Join Us in Celebrating Asian Pacific American Heritage Month!
May is Asian Pacific American Heritage Month. Each year, May presents an opportunity to learn about and pay tribute to the enormous and diverse contributions that Asian Americans and Pacific Islanders have made throughout American history.
The term, “Asian American,” was first used by activists in 1968. Its creation was the direct result of radical cross-racial and ethnic solidarity movement building in the US in the 1960s. Very different peoples from the Asian diaspora realized that once coming to America, racism shaped particular shared histories and experiences that tied very disparate ethnic groups together. The term “Asian American” is deeply rooted in the community’s attempts to fight racism and other oppressive systems by building a sense of unity.
The history of AAPIs in America is a complicated one. As a country, we must reckon with the virulent and explicitly racist policies and practices that have been directed at Asians and Asian Americans for generations, as well as the consequences of a history of imperial conquest, militarization and extraction in Asia and the Pacific. But there is also a proud history of resistance and resilience, battles hard fought – and won – from Supreme Court landmark cases, to cultural and linguistic reclamation and deepening roots of belonging, to the fight for visibility in education as well as in career fields. In AAPI America, the statement “We belong here” is not only a denial of AAPI people being viewed as “perpetual foreigners” – people who can never be real Americans – but a firm positioning of a people’s right to be here. Affirming Asian American historical presence and the long, ongoing struggle for civil and human rights as Americans is what we celebrate this month.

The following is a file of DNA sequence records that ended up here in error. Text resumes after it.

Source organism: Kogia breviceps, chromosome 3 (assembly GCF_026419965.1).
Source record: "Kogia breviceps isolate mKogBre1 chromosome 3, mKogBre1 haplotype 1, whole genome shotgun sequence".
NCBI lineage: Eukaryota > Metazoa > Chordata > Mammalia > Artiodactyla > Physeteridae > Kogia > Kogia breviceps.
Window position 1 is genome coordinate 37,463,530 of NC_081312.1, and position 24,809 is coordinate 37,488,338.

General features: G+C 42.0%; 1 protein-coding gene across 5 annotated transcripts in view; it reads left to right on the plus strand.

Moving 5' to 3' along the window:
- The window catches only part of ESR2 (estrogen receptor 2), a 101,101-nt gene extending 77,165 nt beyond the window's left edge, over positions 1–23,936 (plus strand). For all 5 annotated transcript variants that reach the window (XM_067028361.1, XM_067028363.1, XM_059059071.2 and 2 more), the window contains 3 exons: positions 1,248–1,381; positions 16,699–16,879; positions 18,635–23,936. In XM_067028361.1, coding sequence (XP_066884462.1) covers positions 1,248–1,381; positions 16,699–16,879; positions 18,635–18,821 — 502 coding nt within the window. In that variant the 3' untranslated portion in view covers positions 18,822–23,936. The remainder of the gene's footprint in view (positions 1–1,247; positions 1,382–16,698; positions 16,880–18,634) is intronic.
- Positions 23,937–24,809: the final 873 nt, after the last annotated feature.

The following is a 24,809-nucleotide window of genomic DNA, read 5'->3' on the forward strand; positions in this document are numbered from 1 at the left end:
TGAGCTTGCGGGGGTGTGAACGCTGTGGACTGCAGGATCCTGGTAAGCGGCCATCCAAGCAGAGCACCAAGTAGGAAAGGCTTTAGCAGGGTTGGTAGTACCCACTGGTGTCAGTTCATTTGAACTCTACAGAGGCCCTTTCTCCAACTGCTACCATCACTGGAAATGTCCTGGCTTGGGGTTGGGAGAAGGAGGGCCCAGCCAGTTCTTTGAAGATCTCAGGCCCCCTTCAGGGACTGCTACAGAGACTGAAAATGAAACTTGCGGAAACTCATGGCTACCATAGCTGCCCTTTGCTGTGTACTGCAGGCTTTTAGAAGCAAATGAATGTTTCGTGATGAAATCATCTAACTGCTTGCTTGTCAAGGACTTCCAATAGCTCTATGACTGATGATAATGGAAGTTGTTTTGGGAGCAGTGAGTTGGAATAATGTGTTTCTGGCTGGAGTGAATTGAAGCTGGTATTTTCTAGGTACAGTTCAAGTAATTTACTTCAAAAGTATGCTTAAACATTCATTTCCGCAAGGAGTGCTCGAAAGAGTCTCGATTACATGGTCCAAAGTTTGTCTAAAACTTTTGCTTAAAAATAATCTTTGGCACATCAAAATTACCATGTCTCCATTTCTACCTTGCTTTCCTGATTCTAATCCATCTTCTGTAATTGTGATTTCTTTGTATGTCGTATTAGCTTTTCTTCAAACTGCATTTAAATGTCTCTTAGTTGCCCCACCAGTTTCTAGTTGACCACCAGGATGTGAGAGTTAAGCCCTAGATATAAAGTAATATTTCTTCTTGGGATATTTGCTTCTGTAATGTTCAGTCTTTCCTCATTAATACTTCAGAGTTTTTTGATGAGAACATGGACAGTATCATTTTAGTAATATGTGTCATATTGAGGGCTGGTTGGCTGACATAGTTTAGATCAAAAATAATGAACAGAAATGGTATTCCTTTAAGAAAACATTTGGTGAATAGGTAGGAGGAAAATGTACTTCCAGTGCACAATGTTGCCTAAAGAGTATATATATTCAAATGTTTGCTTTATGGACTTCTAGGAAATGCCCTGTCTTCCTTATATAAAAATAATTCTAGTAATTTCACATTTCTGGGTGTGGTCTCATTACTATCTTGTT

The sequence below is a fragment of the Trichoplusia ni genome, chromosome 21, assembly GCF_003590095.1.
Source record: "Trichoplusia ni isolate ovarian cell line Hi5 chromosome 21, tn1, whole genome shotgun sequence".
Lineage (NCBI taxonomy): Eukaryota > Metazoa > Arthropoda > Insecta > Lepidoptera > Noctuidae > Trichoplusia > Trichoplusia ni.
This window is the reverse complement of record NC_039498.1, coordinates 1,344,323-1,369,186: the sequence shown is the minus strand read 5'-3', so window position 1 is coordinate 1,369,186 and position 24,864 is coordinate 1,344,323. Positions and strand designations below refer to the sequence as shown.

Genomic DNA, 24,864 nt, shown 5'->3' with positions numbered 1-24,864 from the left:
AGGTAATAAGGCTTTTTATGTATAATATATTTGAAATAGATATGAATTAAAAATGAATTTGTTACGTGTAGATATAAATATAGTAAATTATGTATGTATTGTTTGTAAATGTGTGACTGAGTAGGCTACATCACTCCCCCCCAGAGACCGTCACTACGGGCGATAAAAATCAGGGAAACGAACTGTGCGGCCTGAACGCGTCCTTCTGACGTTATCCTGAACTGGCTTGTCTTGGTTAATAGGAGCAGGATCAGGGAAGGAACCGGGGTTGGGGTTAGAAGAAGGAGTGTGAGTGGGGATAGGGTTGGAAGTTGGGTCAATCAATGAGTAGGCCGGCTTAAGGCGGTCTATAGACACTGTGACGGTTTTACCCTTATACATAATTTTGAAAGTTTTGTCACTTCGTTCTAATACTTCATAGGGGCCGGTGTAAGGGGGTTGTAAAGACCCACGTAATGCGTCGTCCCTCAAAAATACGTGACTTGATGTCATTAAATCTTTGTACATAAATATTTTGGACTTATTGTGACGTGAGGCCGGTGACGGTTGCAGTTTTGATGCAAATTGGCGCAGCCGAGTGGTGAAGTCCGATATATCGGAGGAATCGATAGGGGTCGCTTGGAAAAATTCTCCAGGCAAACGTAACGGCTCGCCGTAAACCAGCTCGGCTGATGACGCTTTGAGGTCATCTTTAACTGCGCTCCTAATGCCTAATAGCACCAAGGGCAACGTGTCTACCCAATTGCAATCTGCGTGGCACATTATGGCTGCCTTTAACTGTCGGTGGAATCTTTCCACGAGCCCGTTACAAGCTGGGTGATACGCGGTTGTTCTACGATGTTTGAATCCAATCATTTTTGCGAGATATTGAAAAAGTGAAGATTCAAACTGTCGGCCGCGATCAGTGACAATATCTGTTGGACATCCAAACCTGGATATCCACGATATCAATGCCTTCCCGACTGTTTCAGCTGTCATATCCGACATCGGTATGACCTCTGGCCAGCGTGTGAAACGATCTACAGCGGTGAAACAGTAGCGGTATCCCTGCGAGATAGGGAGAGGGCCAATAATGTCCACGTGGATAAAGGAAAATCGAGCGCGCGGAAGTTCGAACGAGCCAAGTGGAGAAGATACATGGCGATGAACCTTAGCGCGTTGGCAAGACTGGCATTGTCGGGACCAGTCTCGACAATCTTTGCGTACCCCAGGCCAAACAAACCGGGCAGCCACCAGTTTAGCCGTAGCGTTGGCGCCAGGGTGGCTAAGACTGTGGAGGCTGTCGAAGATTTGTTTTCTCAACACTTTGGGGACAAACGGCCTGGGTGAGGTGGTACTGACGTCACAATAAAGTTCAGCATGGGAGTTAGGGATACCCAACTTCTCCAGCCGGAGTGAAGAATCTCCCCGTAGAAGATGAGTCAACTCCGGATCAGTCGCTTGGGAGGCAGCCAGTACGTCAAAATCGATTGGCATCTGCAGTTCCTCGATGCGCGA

AAPI heritage is a point of pride, joy, and celebration. This month, we honor the historical presence and long, ongoing struggle of the AAPI community. We also recognize the deep influence that AAPI people have on popular culture.. Millions of people, AAPI or not, enjoy their contributions – from manga and K-pop, to sushi, dimsum, boba and banh mi, and much more. We celebrate that after nearly three centuries of presence in the US, the AAPI diaspora is finding glimmers of visibility.
To learn more about how our District is celebrating Asian Pacific American Heritage Month, visit our Cultural Celebrations website.
The Office of Diversity, Equity & Inclusion